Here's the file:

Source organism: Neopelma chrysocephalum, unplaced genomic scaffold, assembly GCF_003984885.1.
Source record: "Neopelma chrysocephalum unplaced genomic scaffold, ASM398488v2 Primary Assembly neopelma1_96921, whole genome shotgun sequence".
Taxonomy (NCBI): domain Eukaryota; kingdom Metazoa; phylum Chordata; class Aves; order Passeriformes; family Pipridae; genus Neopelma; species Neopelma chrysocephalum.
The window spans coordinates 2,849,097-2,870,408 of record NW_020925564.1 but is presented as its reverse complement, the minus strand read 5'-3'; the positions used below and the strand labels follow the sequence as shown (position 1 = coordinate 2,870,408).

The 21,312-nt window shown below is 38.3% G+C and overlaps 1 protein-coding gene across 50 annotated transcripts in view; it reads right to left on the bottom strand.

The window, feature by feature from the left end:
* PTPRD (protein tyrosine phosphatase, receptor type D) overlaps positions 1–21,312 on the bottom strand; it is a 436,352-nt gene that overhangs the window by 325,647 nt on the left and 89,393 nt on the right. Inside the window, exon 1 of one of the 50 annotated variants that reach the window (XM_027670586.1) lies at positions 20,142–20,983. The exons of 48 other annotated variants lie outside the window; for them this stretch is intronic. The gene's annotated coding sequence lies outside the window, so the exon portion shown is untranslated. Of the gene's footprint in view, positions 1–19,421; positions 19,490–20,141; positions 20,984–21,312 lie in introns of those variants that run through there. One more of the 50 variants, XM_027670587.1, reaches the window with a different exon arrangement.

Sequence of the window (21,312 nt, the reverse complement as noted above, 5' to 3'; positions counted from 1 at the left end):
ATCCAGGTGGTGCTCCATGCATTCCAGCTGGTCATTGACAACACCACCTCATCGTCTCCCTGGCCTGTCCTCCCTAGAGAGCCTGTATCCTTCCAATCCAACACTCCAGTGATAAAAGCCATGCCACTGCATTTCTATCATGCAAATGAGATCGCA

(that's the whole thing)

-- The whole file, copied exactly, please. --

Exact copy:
Source organism: Neopelma chrysocephalum, unplaced genomic scaffold, assembly GCF_003984885.1.
Source record: "Neopelma chrysocephalum unplaced genomic scaffold, ASM398488v2 Primary Assembly neopelma1_96921, whole genome shotgun sequence".
Taxonomy (NCBI): domain Eukaryota; kingdom Metazoa; phylum Chordata; class Aves; order Passeriformes; family Pipridae; genus Neopelma; species Neopelma chrysocephalum.
The window spans coordinates 2,849,097-2,870,408 of record NW_020925564.1 but is presented as its reverse complement, the minus strand read 5'-3'; the positions used below and the strand labels follow the sequence as shown (position 1 = coordinate 2,870,408).

The 21,312-nt window shown below is 38.3% G+C and overlaps 1 protein-coding gene across 50 annotated transcripts in view; it reads right to left on the bottom strand.

The window, feature by feature from the left end:
* PTPRD (protein tyrosine phosphatase, receptor type D) overlaps positions 1–21,312 on the bottom strand; it is a 436,352-nt gene that overhangs the window by 325,647 nt on the left and 89,393 nt on the right. Inside the window, exon 1 of one of the 50 annotated variants that reach the window (XM_027670586.1) lies at positions 20,142–20,983. The exons of 48 other annotated variants lie outside the window; for them this stretch is intronic. The gene's annotated coding sequence lies outside the window, so the exon portion shown is untranslated. Of the gene's footprint in view, positions 1–19,421; positions 19,490–20,141; positions 20,984–21,312 lie in introns of those variants that run through there. One more of the 50 variants, XM_027670587.1, reaches the window with a different exon arrangement.

Sequence of the window (21,312 nt, the reverse complement as noted above, 5' to 3'; positions counted from 1 at the left end):
ATCCAGGTGGTGCTCCATGCATTCCAGCTGGTCATTGACAACACCACCTCATCGTCTCCCTGGCCTGTCCTCCCTAGAGAGCCTGTATCCTTCCAATCCAACACTCCAGTGATAAAAGCCATGCCACTGCATTTCTATCATGCAAATGAGATCGCA